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Topics - Stephan

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Antarctica / Getz Ice Shelf Discussion
« on: February 14, 2020, 07:02:49 PM »
Calving at the easternmost part of the Getz Ice Shelf.
It happened some weeks ago (most likely on Jan 30). A slim part (1 km deep, 15 km long) has separated from the ice shelf and floats now in Amundsen Sea.
A detailed analysis of this region between Jan 10, 2020 and Feb 13, 2020 showed in addition several mini- and microcalvings (all circled in yellow).

See attached picture.

[PS: Neven, we should close the Getz-B47 thread]

Antarctica / Crosson and Dotson Ice Shelves Discussion
« on: February 13, 2020, 07:18:19 PM »
PIIS has pulled all attention in the last weeks, but a few 100 km west another ice shelf had a major calving event.
Between Feb 1 and Feb 11 a part of the Dotson Ice Shelf lost a 25*3 km piece of ice. The days in-between were too cloudy for an evaluation in EOSDIS, so a more exact dating is not possible.

See attached image.

Science / 2020 Mauna Loa CO2 levels
« on: January 12, 2020, 04:33:11 PM »
Last year next week had an average of 411.7 ppm. Extrapolating the actual values will result in a 2.3 ± 0.3 ppm increase. From mid January on the values generally rise much higher than in late autumn or December.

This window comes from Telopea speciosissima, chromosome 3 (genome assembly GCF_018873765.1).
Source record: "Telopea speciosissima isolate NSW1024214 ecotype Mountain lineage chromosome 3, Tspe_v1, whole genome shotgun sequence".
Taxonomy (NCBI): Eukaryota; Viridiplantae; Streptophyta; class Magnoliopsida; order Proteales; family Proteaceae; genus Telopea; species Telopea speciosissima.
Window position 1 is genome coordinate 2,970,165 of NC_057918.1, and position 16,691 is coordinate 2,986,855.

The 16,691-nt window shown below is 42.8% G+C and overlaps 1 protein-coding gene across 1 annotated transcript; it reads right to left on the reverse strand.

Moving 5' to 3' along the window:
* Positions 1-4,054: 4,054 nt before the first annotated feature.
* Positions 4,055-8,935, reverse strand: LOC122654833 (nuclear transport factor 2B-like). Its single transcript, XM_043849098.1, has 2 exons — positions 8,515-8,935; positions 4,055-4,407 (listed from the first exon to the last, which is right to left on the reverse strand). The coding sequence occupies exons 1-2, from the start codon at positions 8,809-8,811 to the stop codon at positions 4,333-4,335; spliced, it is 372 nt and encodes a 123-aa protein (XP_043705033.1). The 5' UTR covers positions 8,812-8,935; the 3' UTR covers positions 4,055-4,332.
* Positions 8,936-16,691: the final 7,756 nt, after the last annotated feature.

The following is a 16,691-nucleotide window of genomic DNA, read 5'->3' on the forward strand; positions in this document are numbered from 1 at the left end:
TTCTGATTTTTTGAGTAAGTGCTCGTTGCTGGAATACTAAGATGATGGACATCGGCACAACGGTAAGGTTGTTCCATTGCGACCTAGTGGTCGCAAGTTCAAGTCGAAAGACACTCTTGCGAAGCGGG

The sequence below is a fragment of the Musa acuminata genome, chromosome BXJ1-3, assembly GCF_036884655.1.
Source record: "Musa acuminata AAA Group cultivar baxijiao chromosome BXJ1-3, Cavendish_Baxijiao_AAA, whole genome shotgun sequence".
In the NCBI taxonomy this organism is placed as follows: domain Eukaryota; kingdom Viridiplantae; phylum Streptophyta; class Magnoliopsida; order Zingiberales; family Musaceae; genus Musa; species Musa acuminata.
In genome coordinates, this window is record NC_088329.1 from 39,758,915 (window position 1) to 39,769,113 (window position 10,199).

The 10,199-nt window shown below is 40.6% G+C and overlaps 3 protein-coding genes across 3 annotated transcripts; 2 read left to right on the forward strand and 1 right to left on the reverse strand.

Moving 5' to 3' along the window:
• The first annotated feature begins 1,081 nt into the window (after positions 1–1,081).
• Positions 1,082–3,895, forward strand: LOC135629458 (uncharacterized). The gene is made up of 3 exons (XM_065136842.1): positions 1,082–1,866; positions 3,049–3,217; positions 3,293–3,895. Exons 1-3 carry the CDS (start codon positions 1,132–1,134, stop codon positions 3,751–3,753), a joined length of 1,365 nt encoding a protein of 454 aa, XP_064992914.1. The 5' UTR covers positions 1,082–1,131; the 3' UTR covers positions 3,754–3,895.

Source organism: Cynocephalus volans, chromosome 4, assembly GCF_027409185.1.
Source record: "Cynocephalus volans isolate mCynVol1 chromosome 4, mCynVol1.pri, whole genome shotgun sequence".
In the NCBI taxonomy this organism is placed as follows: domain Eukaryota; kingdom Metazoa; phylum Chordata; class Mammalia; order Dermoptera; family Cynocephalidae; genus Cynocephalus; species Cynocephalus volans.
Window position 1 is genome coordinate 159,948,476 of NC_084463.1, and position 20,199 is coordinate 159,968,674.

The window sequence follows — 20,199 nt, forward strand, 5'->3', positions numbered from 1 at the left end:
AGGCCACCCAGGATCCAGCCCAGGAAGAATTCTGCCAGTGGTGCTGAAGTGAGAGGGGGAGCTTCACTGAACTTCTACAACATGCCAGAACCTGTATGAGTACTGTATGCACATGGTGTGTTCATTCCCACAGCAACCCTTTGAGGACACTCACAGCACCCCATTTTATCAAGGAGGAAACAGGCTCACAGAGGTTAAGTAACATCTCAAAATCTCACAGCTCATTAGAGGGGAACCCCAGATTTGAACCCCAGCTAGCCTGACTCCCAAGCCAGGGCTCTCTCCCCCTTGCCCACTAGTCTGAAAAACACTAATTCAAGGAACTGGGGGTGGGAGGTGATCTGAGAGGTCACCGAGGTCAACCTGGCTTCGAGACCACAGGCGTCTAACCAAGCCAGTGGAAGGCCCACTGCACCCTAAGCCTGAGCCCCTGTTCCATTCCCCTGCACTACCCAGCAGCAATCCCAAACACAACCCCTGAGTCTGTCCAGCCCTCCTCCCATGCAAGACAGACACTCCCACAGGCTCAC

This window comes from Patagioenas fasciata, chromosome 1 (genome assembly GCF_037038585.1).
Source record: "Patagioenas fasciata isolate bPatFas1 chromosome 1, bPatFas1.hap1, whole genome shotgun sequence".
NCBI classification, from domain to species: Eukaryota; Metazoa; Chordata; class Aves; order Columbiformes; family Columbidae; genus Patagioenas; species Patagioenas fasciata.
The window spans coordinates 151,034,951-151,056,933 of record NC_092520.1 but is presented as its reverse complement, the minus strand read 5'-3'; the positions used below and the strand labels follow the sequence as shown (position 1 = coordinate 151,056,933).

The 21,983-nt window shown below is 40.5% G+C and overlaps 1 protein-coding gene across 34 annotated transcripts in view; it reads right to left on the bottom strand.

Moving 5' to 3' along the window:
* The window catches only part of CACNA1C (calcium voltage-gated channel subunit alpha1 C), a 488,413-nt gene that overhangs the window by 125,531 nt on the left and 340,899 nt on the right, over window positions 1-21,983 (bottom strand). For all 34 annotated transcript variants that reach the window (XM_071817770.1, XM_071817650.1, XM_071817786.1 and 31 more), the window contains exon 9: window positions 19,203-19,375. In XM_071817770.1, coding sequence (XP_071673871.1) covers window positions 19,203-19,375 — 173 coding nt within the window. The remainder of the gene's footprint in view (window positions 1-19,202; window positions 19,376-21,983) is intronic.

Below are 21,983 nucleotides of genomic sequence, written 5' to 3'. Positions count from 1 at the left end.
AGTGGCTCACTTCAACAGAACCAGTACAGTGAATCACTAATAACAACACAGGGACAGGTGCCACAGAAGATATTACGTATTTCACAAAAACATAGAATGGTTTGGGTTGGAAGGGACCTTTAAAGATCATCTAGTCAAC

I got the weekly value last year wrong (I took the average value of the week later and did not carefully look at the scale of the y-axis - sorry). Therefore my Sunday evening CO2 posting begins with an excuse.

Week beginning on January 5, 2020:     413.37 ppm
Weekly value from 1 year ago:             409.94 ppm
Weekly value from 10 years ago:          388.21 ppm
Last updated: January 12, 2020

The annual increase stays above 3.4 ppm. This is no good news for this year. It has just begun - and unfortunately with this massive increase.
The high variability of the last weeks has disappeared. The values are much more in line, daily and hourly averages.
We have the same CO2 level than in April last year. This means we are three months before schedule.